“…the public will rightfully wonder why we spent millions of dollars on lawyers instead of negotiating a settlement.”

    An insignificant portion of the public who fail to accept the infallibility of city government –may– “wonder”.

    Wondering is all they will do.

    Doing more means disrupting comfortable lifestyles, annoying employers, and jeopardizing careers by threatening to disrupt the orderly transfer of money from taxpayers to government to those at both ends of the social spectrum who have the most to gain from doing business with a thriving, growing government which, as Alaska’s very own economists reported, is one of Alaska’s only three growth industries.

    So rest easy, Win, Juneau’s “legal team” is not about to bite the hand that feeds it, the cruise industry is not about to go away, and surely, whatever is spent on lawyers can be recovered through a modest payroll tax.

    What’s not to like?

  3. Thanks to the cruise ship industry, too many southeast towns have become soulless facades of seasonal tourist traps pandering to gullible visitors, while neglecting the communities that host them.

    The unabashed greed of the industry and lack of regard for its negative impacts on communities – as CLIA pursues this senseless and expensive suit against Juneau – comes as no surprise to this life-long resident.

    Southeast Alaska is the goose that laid the golden egg, and the cruise ship industry knows it – or they wouldn’t be here with their ugly mega-barges full of t-shirt and tanzanite shoppers.

    This is not to say Juneau doesn’t benefit from the influx of sales tax revenue or the abundant low paying summer jobs for students. But to turn a blind eye to the impacts on real estate prices, housing, emergency responders, hospital infrastructure, community resources, congestion and pollution is naive and self-serving of the industry.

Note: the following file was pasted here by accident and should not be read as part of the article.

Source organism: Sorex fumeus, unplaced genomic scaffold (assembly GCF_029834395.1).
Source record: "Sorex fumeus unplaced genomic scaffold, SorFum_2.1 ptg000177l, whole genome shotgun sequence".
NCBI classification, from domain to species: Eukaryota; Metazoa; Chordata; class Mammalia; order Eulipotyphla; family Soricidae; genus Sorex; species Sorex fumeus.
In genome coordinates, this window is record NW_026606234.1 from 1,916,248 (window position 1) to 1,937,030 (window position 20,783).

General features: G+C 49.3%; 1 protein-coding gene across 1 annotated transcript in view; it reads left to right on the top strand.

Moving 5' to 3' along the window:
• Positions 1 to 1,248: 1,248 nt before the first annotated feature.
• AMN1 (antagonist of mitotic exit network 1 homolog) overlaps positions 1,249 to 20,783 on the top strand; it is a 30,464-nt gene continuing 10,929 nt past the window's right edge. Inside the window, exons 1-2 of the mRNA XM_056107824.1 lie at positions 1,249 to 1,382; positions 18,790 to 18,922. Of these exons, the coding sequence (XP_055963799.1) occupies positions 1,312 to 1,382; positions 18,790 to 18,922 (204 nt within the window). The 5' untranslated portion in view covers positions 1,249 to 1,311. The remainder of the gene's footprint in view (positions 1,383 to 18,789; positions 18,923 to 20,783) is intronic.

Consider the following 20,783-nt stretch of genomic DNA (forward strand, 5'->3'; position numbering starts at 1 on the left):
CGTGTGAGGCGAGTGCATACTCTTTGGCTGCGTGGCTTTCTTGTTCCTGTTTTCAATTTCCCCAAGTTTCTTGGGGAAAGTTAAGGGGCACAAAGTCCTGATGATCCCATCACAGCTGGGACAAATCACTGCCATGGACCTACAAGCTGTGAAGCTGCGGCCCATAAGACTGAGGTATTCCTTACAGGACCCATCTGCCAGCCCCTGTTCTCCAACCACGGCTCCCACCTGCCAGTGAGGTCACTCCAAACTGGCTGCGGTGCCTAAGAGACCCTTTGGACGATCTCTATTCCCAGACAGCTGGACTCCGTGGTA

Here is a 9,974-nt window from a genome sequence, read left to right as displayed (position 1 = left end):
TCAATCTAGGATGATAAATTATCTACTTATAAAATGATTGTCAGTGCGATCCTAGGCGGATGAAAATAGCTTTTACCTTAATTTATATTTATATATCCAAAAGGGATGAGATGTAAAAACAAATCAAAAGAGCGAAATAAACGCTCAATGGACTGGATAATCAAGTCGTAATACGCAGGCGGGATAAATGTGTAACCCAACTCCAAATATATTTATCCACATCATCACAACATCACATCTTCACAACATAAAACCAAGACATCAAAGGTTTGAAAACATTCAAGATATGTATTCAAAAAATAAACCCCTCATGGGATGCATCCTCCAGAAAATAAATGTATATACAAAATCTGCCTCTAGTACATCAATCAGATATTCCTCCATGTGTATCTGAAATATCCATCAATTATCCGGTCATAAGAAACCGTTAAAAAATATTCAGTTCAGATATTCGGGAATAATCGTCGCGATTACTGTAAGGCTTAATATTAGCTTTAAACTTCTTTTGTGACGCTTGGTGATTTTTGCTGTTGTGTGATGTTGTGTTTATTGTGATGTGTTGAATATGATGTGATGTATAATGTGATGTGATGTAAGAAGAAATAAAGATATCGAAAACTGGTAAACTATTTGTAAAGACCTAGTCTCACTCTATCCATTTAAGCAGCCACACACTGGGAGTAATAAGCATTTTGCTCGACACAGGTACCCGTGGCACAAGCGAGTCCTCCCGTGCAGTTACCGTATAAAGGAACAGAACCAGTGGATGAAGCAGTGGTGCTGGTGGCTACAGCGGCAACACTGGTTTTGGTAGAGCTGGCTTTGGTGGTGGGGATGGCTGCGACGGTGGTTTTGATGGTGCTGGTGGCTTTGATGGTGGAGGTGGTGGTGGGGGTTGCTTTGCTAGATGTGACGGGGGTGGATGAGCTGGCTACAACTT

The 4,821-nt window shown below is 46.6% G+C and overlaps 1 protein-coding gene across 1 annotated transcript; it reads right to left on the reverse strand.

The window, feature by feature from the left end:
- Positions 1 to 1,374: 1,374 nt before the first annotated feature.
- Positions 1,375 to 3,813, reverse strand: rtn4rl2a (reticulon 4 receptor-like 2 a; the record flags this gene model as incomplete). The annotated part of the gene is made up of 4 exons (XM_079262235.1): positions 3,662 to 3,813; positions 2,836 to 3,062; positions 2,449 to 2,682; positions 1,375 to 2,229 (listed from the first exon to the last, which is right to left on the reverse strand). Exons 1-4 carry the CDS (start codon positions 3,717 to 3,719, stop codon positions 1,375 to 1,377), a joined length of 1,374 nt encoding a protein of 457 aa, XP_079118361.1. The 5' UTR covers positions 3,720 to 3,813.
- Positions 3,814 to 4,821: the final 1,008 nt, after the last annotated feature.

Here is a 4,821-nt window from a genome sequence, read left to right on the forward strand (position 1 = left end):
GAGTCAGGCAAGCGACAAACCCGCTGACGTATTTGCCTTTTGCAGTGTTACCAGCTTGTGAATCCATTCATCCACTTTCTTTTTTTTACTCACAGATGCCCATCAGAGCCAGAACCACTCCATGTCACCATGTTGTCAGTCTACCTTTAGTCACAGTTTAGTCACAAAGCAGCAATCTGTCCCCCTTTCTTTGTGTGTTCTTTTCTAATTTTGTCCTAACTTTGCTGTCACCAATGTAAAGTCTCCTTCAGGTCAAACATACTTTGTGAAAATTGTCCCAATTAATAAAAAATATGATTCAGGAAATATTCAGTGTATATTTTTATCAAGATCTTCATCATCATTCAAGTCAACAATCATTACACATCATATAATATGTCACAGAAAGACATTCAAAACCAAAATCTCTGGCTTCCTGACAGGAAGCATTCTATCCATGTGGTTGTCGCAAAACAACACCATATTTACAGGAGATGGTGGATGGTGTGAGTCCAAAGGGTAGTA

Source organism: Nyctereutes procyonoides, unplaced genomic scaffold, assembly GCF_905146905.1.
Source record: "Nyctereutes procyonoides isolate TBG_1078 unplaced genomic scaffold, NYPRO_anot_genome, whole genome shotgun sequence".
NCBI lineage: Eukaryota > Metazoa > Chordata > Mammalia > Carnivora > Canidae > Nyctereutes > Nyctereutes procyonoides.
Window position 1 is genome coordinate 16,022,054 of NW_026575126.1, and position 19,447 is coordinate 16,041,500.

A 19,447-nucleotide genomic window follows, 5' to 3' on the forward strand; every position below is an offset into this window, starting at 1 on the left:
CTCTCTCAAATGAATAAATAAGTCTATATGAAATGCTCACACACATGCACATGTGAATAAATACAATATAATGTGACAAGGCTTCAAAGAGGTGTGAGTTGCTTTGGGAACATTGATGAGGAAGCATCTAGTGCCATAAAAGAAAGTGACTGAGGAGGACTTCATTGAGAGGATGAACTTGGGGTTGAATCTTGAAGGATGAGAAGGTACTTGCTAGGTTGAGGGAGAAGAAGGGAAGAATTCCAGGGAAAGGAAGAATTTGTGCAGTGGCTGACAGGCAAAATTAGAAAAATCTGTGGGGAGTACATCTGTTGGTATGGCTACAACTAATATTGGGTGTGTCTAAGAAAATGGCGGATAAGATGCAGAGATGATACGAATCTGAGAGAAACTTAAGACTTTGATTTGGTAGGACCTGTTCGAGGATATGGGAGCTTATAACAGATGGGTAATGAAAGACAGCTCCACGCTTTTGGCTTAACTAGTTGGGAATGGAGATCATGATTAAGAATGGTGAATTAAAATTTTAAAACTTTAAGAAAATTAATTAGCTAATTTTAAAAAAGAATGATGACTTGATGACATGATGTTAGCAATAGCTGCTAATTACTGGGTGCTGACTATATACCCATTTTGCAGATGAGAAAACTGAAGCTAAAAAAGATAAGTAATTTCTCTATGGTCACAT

CLIA has it good here. You’d think they’d shut up and keep their head down, lest its host communities grow weary of the parasitism that has infected them.

    • Remember, tourism and government are two of Alaska’s only three growth industries, so we don’t want to make either one of them get mad and go away.

      But, one does wonder what Juneau would look like, and be like, if it were not infested with government and tourists.

      Maybe it’s time to find out?

  4. Maybe nothing, maybe more swamp to drain, make of it what you will:

    “The firm representing the City (Hoffman & Blasco) is a former employer of the City Attorney.”

    ” Upon relocating to Juneau in 1998, Amy worked for a local law firm, where she spent the majority of her time practicing civil litigation and municipal law, serving as the City and Borough Attorney for Wrangell from 2008 until she joined the CBJ Law Department in 2010. In July 2013 the Assembly appointed Amy as the Municipal Attorney.” (https://beta.juneau.org/law-department/department-biographies)

    “Amy Mead is a Member of Hoffman Silver Gilman & Blasco, A Professional Corporation, a law firm in Juneau, AK”. (https://www.lawyercentral.com/amy-gurton-mead-interactive-profile–20-706543.html)

    The Southeast Conference Membership Directory FY2017 includes: City & Borough of Juneau, Hoffman & Blasco, Holland America Line, Inc., Juneau Chamber of Commerce, and Juneau Economic Development Council (http://www.seconference.org/membership)